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Conover man went through 26 resupply boxes, 4 pairs of shoes and 1 very worn white shirt during Appalachian Trail thru-hike
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Conover man went through 26 resupply boxes, 4 pairs of shoes and 1 very worn white shirt during Appalachian Trail thru-hike

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Having scrambled up the final wet rocky surface to the chilly peak of Mt. Katahdin, Sam Abernethy of Conover concluded his 2,193-mile thru-hike of the Appalachian Trail. Starting on April 26 in Georgia, Abernethy walked just shy of five months to reach the northern terminus located near Millinocket, Maine, on Sept. 22.

“It was one of the hardest yet most rewarding experiences,” Abernethy said. “At first it is a physical challenge of making it up the next hill or trying to stomach enough food and water to offset the amount of calories you’re burning. But as time passes, your body adapts to allow for this type of lifestyle. Like most things, the challenge shifts to become a matter of endurance.”

As the trail passes the Great Smoky Mountains and the southern highlands, the trail has less radical changes in elevation and resembles a green tunnel up until the White Mountains in New Hampshire.

“I started the trail with a friend of a friend from Atlanta and another guy from Salt Lake City joined us around mile 300,” Abernethy said. “The three of us hiked a couple hundred miles with various other people, but just the core group ended up staying consistent to the end.”

In an article posted in October 1921, Benton Mackaye laid out his vision of a continuous walking trail that would span the Appalachian Mountains making this year the 100th anniversary of the trail’s conception. Although only 59 people had completed a thru-hike by 1969, more and more hikers set out to achieve this goal every year.

“One of the hostel owners talked about hiking the trail back in 1973 and going through 13 pairs of cut-off jeans, making fires to cook food, and carving the AT symbol straight into trees to help mark the unbeaten path,” Abernethy said. “Although there were other thru-hikers that year, he didn’t personally encounter anyone else with the same goal.”

Now, over 20,000 total thru-hikes have been recorded by the Appalachian Trail Conservancy throughout the years.

Abernethy, a 2014 graduate of Newton-Conover High School and a 2018 graduate of Virginia Tech, has an engineering degree and has most recently worked with McGill Associates in Hickory and in Raleigh. He is an Eagle Scout from Troop 322 at First United Methodist Church in Conover and worked at Philmont Scout Reservation in Cimarron, New Mexico, as a trail guide for two summers.

Twenty-six resupply boxes, four pairs of shoes, and one very worn white shirt later, Abernethy was recorded as the 985th thru-hiker to complete the trail going northbound this year.

As outdoor enthusiasts continue to make the pilgrimage stretching along the eastern side of the country, the market for durable lightweight gear has evolved.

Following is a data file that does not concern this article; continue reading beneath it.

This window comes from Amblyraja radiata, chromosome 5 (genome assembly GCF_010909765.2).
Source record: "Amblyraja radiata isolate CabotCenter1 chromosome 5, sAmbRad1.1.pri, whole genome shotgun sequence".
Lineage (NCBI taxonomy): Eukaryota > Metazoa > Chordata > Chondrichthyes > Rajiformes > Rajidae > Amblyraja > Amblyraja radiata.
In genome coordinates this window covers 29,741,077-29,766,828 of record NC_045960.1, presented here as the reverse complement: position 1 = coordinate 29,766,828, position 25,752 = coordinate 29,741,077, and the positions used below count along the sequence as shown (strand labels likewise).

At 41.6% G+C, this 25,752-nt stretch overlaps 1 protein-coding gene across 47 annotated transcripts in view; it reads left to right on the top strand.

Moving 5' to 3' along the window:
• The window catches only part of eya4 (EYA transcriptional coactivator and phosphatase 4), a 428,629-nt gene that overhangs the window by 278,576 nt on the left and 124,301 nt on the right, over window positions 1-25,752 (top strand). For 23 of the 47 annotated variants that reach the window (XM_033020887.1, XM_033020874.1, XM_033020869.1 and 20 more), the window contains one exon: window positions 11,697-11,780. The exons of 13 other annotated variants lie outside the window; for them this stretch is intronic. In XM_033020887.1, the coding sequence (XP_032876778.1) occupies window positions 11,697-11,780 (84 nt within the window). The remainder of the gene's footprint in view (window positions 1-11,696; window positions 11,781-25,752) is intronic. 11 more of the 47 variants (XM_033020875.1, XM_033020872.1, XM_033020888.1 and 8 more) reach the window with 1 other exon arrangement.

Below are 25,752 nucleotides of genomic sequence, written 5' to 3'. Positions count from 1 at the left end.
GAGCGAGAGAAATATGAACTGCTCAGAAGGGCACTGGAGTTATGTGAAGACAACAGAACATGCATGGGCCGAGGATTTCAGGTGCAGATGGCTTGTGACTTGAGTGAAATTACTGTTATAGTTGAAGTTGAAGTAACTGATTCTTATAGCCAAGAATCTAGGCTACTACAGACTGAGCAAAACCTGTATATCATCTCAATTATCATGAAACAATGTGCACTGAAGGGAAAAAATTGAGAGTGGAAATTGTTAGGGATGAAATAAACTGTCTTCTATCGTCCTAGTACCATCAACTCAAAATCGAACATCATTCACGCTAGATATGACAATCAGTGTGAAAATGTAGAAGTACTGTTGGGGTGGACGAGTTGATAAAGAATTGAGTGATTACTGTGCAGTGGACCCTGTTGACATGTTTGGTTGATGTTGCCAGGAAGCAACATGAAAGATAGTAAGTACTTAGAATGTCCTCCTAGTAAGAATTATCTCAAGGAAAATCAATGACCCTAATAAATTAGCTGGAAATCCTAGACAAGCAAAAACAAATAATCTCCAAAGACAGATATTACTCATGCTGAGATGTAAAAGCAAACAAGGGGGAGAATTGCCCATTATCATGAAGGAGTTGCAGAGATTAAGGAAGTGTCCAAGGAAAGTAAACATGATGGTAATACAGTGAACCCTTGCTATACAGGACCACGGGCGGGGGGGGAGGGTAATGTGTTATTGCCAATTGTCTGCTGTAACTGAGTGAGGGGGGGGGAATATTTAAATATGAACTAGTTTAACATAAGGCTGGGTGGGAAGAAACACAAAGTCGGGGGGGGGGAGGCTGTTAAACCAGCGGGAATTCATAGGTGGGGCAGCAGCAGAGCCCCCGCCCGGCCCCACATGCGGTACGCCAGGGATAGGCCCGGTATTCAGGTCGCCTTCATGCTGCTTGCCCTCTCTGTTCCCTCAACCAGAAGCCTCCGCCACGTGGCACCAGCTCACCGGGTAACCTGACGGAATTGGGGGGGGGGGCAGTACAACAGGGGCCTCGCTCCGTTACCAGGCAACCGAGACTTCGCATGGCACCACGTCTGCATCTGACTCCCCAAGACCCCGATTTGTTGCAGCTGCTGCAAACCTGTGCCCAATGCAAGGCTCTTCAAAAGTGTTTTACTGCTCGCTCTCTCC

“The style of the rugged outdoorsman has slowly turned into a different fashion that resembles a kindergartener going to their first day of school,” Abernethy said. “Backpackers often carry a bag that looks a little larger than a bookbag while tediously stepping over rocks and roots in bulky shoes that are usually vibrant colors while wearing dirty clothes and having Cheeto dust still on their faces from their fifth meal of the day.”

Although Abernethy saw a variety of wildlife including bears, deer, mice, groundhogs, porcupines, grouses, red eft juvenile newts, bald eagles and woodpeckers, some of the most notable wildlife were the people. All thru-hikers have a trail name. Something that is more simple and memorable than their real name, usually referring to an event that happened on the trail.

“Walmart” was given his name because his first thru-hike in 2019 was all but completed using gear supplied by the superstore that is now his namesake.

“A memorable interaction with him,” Abernethy said, “was him talking about this being his third thru-hike as he chain smoked cigarettes and soaked mac and cheese in cold water for his dinner. After drinking several instant coffee packets, he grabbed his 12-pound backpack and took off into the night to continue hiking up the next mountain.

“One trail character I didn’t get the chance to meet was Nimblewill Nomad, the 82-year-old attempting to be the oldest man to complete a thru-hike of the Appalachian Trail. Although he has a little over 300 miles remaining, he has already completed 2,300 miles this year due to him starting in Alabama and hiking the Pinhoti Trail followed by the Benton Mackaye Trail to reach the southern terminus of the Appalachian Trail.”

Benton Mackaye, the trail’s founder, had a stance on thru-hiking that was mostly negative with the mindset that attempting this stunt causes hikers to miss the whole point of the Appalachian Trail experience when rushing to cover miles.

“I definitely grew to understand this as I got further along on the trail,” Abernethy said. “Your days become filled to the brim with walking and you quickly lose the essence of peace in your surroundings. But what Mackaye didn’t predict for thru-hikers was the altruistic energy that radiates through this migrating community encouraging one another to accomplish something bigger than what could have been achieved by one individual’s willpower alone.”

Abernethy plans to continue living in the Hickory area as he starts his next chapter of life.

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